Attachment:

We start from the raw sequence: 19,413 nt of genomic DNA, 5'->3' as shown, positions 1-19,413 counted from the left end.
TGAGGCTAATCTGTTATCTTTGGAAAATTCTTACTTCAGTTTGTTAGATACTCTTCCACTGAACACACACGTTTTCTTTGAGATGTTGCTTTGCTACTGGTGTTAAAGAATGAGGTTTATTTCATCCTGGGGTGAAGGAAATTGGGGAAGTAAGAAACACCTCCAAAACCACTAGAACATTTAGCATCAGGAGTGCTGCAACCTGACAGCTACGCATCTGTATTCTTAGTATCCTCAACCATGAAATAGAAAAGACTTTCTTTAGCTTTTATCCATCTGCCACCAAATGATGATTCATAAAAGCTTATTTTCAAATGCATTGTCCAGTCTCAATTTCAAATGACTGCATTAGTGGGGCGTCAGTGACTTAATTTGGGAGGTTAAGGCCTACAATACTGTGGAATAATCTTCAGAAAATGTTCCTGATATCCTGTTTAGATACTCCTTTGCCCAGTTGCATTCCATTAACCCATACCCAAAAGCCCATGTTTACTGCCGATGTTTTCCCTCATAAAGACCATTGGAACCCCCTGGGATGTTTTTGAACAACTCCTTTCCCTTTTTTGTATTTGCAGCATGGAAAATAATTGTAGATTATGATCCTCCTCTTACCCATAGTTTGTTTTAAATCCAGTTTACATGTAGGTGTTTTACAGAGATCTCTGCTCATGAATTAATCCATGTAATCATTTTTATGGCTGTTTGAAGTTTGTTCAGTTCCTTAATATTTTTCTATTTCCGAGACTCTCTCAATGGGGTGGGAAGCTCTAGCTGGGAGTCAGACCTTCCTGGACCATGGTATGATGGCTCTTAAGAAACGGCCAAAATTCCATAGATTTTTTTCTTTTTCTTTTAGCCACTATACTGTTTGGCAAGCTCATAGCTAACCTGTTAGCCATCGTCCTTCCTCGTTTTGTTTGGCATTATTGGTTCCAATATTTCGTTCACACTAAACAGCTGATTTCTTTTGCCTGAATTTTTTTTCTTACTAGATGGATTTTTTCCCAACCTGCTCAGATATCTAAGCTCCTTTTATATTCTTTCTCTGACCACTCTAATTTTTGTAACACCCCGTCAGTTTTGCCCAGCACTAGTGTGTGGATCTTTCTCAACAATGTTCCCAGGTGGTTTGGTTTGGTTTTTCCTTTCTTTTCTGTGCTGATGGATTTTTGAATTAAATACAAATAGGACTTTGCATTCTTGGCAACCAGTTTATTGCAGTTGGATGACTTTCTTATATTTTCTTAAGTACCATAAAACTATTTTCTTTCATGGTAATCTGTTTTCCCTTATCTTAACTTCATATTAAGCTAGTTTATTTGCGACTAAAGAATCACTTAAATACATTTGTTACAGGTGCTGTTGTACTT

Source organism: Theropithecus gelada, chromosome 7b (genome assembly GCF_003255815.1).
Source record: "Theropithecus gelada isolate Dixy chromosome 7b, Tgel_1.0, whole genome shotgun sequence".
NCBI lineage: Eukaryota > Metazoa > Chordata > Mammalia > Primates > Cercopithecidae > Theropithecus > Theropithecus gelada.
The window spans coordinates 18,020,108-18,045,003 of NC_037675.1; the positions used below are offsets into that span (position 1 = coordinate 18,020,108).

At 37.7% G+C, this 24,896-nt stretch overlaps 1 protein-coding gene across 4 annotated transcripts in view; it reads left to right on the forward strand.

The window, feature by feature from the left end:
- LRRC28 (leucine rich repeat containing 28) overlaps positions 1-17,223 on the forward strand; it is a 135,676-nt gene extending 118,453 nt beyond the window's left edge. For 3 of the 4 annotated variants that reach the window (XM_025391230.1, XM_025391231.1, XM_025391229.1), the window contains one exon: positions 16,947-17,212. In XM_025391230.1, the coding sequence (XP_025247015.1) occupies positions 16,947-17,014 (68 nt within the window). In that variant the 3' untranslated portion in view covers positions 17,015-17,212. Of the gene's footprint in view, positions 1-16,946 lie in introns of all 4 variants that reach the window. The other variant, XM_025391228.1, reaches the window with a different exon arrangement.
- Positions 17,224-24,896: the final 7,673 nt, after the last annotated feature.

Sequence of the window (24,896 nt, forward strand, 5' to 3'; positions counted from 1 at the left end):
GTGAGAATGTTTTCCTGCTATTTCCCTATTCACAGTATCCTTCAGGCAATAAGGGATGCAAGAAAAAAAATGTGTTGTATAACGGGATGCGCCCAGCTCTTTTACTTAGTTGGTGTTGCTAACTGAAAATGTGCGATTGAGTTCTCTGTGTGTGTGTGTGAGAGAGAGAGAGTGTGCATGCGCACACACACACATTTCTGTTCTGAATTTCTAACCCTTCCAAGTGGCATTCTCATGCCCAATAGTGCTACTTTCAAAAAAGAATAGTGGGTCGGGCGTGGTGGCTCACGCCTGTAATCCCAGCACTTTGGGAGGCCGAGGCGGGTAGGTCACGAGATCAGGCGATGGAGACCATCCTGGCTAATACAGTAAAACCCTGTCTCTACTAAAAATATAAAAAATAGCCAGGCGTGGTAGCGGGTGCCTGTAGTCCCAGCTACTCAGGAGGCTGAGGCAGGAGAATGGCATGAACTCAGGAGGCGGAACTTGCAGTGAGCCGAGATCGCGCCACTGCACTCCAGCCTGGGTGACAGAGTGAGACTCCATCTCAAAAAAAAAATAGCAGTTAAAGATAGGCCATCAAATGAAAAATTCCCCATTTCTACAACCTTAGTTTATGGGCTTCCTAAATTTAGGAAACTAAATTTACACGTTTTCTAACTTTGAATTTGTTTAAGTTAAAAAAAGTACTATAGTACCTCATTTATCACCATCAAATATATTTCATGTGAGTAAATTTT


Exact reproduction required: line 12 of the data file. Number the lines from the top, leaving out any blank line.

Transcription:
GTGAGAATGTTTTCCTGCTATTTCCCTATTCACAGTATCCTTCAGGCAATAAGGGATGCAAGAAAAAAAATGTGTTGTATAACGGGATGCGCCCAGCTCTTTTACTTAGTTGGTGTTGCTAACTGAAAATGTGCGATTGAGTTCTCTGTGTGTGTGTGTGAGAGAGAGAGAGTGTGCATGCGCACACACACACATTTCTGTTCTGAATTTCTAACCCTTCCAAGTGGCATTCTCATGCCCAATAGTGCTACTTTCAAAAAAGAATAGTGGGTCGGGCGTGGTGGCTCACGCCTGTAATCCCAGCACTTTGGGAGGCCGAGGCGGGTAGGTCACGAGATCAGGCGATGGAGACCATCCTGGCTAATACAGTAAAACCCTGTCTCTACTAAAAATATAAAAAATAGCCAGGCGTGGTAGCGGGTGCCTGTAGTCCCAGCTACTCAGGAGGCTGAGGCAGGAGAATGGCATGAACTCAGGAGGCGGAACTTGCAGTGAGCCGAGATCGCGCCACTGCACTCCAGCCTGGGTGACAGAGTGAGACTCCATCTCAAAAAAAAAATAGCAGTTAAAGATAGGCCATCAAATGAAAAATTCCCCATTTCTACAACCTTAGTTTATGGGCTTCCTAAATTTAGGAAACTAAATTTACACGTTTTCTAACTTTGAATTTGTTTAAGTTAAAAAAAGTACTATAGTACCTCATTTATCACCATCAAATATATTTCATGTGAGTAAATTTT